Step 2: Selecting a typeface for the HTML snippet.

In the generic example above, you’ll notice a space between Font and Name. One very important thing to remember is that you cannot, at any point have a space between any text that you add after family=

So, when you are looking over the many typefaces (font families) at Google Fonts, you can include any that they have listed. And if it is more than one word to the name, then a plus (+) sign must be used where spaces would otherwise appear. Here are some samples of usable HTML snippets that work.

<link rel="stylesheet" type="text/css" href="http://fonts.googleapis.com/css?family= Marmelad”>

<link rel="stylesheet" type="text/css" href="http://fonts.googleapis.com/css?family= Freckle+Face”>

<link rel="stylesheet" type="text/css" href="http://fonts.googleapis.com/css?family= PT+Sans+Caption”>

And in these sample snippets, we’re calling forth exactly one font in each case. Those would be:

  1. Marmelad
  2. Freckle Face
  3. PT Sans Caption

But let’s say you want more than one Google Font on your site, to take advantage of Font Pairings. Then, in that case, you put a pipe character (vertical line) between each font type. If, for example, you wanted Freckle Face and PT Sans Caption, the code would appear as follows:

<link rel="stylesheet" type="text/css" href="http://fonts.googleapis.com/css?family= Freckle+Face|PT+Sans+Caption”>

Again, it is important to not have any spaces in the code text to ensure both fonts are properly accessed.

Advanced Steps

Step 3: Requesting added styles within a font family (Optional)

Including this step, 4 of the next 5 steps are optional considerations. If you know you want the standard (or normal) format of a typeface and nothing more, then you can skip to the final step (#7).

Styles reference the weight of the type – as in light, normal, bold as well as option for italics. Most fonts on the Google domain have 4 to 6 styles, though it goes as high as 18 styles and as few as one. Weight of the typeface can be a bit tricky to understand if not familiar with it, but essentially most typefaces use “400” as the weight for their “normal” typeface, and then less than that, say 200, for light or more than that, say 700 for bold. Fortunately, when specifying this in the code, you can go with the simple word, i.e. bold or even more simply “b.”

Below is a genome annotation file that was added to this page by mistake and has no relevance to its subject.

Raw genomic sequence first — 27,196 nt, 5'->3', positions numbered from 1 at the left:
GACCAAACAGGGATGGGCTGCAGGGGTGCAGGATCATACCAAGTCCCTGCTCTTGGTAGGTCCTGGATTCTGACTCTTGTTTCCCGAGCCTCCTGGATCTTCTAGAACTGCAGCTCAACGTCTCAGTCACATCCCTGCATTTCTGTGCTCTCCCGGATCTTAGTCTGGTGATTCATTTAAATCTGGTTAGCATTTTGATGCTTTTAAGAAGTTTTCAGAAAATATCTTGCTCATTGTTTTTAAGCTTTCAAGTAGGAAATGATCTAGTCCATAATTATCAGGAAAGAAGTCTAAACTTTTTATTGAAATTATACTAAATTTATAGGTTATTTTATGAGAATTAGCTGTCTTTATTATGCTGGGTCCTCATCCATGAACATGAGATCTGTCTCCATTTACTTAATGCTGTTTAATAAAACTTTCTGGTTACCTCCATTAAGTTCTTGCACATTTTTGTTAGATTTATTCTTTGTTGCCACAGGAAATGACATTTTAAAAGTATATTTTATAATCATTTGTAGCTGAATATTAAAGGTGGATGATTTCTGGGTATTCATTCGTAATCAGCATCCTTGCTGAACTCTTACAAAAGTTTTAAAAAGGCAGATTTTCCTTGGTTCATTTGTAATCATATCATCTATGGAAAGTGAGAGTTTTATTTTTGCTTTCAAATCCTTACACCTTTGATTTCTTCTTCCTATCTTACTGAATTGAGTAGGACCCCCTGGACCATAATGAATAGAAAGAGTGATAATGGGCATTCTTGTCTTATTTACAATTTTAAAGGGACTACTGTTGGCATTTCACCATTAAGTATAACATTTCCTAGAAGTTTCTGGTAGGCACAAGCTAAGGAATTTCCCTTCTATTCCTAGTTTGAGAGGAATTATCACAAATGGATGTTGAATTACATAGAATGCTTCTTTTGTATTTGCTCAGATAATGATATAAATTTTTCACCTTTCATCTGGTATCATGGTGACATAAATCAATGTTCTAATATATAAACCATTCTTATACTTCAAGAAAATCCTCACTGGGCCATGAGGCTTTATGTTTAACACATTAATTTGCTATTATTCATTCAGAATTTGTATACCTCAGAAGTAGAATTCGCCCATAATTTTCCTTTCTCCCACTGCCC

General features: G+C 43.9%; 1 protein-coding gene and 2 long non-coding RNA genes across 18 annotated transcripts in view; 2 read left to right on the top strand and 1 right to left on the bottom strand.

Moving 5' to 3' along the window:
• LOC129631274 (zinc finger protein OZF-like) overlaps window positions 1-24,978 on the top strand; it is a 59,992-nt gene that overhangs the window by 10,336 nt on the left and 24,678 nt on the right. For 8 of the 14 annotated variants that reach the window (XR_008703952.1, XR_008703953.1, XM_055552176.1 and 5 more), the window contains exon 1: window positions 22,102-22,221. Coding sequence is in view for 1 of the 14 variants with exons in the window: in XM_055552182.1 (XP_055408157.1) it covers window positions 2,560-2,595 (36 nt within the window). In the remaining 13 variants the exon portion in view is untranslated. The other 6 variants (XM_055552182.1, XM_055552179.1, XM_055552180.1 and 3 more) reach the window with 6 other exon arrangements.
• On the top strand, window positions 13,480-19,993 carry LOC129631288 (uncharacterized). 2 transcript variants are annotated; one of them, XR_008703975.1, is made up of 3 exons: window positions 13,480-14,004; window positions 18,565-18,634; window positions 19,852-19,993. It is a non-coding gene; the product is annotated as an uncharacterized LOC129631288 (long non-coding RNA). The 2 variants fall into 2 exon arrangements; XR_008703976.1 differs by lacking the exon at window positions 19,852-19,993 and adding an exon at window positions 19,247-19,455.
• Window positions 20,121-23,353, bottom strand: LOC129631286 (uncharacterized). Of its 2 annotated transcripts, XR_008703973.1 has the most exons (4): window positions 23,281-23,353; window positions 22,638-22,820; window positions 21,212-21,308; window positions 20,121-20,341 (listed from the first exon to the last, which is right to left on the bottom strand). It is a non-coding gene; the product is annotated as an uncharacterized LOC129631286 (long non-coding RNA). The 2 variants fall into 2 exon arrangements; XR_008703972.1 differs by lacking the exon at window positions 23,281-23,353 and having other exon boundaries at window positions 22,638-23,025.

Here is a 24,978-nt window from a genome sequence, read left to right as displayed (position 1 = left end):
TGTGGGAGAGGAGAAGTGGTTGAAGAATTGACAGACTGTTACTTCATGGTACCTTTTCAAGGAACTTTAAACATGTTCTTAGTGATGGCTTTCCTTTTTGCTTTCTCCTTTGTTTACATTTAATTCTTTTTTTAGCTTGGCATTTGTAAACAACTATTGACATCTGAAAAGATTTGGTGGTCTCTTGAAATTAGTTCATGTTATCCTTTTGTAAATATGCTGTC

If sticking with normal style, then nothing needs to change in the selection. If going with any other option, or adding options, then those must be specified by putting a colon after the font name, followed by the style designation. With more than one style for same font, you add commas between style type. Here are a few examples to help understand the options available here:

<link rel="stylesheet" type="text/css" href="http://fonts.googleapis.com/css?family= PT+Sans+Caption:bold”>

<link rel="stylesheet" type="text/css" href="http://fonts.googleapis.com/css?family= PT+Sans+Caption:b”>

<link rel="stylesheet" type="text/css" href="http://fonts.googleapis.com/css?family= PT+Sans+Caption:700”>